Last time out I analyzed Phil Alvin’s underrated 1986 LP, Un “Sung Stories.” Of that album’s 10 songs, only 2 were written after 1940, but only 1 of those sounded like it: “Daddy Rollin’ Stone.” Where the rest of Un “Sung” was old blues, jazz, country, and pop, “Daddy” was unique in hinting at rock ‘n’ roll. Written and recorded by Hall of Fame songwriter Otis Blackwell in 1953, “Daddy” represents that immediate pre-Elvis, pre-Chuck Berry, pre-Little Richard moment when R&B and doo wop ruled black radio and rock ‘n’ roll — or at least the idea of rock ‘n’ roll — was still fermenting in the American melting pot. This is a brief look at how one unassuming song filtered its way through early rock ‘n ‘roll, the British Invasion, and the first wave of punk before settling into the clutches of Phil Alvin and The Blasters.
The Who – Daddy Rollin’ Stone (w/The Ox intro) (1965)
December 30, 1965
We lead off with one of my favorite versions of the song, broadcast when The Who were maybe a year old. In fact, this performance was filmed on August 3rd — 4 years to the day before I was born — when they had exactly TWO singles to their credit: “I Can’t Explain,” which was released the previous January, and “Anyway, Anyhow, Anywhere,” which was released in May. In the US, “Anyway” was issued on Decca and backed with “Anytime You Want Me.” In the UK, “Anyway” was issued on Brunswick and backed with “Daddy Rollin’ Stone” (pictured at top).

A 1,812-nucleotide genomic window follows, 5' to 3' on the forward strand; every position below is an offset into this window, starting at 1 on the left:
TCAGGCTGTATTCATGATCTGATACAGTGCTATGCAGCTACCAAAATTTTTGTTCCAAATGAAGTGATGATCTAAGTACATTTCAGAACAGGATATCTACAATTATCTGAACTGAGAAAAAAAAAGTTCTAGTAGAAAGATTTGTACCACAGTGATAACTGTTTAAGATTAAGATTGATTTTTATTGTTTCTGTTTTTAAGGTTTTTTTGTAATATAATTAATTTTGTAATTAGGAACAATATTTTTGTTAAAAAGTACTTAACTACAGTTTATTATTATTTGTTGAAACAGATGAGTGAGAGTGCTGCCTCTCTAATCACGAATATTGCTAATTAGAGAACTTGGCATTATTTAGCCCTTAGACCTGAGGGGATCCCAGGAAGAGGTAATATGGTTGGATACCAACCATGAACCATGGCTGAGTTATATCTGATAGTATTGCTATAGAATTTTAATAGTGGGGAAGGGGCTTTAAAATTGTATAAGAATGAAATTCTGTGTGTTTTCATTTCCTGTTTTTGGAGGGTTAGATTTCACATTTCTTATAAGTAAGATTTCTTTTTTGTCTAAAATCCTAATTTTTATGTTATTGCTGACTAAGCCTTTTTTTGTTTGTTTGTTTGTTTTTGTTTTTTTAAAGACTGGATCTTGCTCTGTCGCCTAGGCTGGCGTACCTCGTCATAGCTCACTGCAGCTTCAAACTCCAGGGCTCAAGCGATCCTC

“Daddy” demonstrates precisely what made The Who so powerful. Pete Townshend, John Entwistle, and Keith Moon may as well be playing 3 different songs, but what would be tuneless anarchy in lesser hands is focused anarchy here. They attack the song and Entwistle’s angular bassline is the gigantic hook around which the rest of the song congeals. Even at this early stage, The Ox was down with the bass like James Jamerson and James Brown‘s bassists in The Famous Flames: Bernard Odum, Sam Thomas, and Hubert Perry.
The Who cover sounds so unlike Otis Blackwell, I wouldn’t be surprised if they hadn’t heard his original when they started playing it. Check that Brunswick 7″ at the top of this post and review the songwriter. You’ll see that it says Martin, not Blackwell. Who was Martin?
Derek Martin – Daddy Rollin’ Stone (1963)
Derek Martin was a Detroit R&B singer who gave The Who the “Daddy Rollin’ Stone” template, including Townshend’s sweet guitar riff, Entwistle’s lockdown groove, and Daltrey‘s muscular vocals. As great as The Who were, Martin brought 10-15 years of extra swag to his 1963 recording and the sassy Raelettes-lite backups help make the song damn near definitive.
Fun fact: In 1965, John Lennon purchased a Swiss KB Discomatic jukebox to take on tour and stocked it with 40 of his favorite singles. In 1989, the jukebox surfaced in an auction of Beatles memorabilia and amidst the usual suspects — Bob Dylan, Smokey Robinson, Wilson Pickett, and Buddy Holly — was, you guessed it, Derek Martin’s “Daddy Rollin’ Stone.”
Jimmy Ricks & The Raves – Daddy Rollin’ Stone (1962)